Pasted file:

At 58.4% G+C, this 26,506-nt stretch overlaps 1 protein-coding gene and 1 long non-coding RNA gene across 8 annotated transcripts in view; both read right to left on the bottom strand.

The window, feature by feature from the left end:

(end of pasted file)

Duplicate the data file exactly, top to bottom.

At 58.4% G+C, this 26,506-nt stretch overlaps 1 protein-coding gene and 1 long non-coding RNA gene across 8 annotated transcripts in view; both read right to left on the bottom strand.

The window, feature by feature from the left end: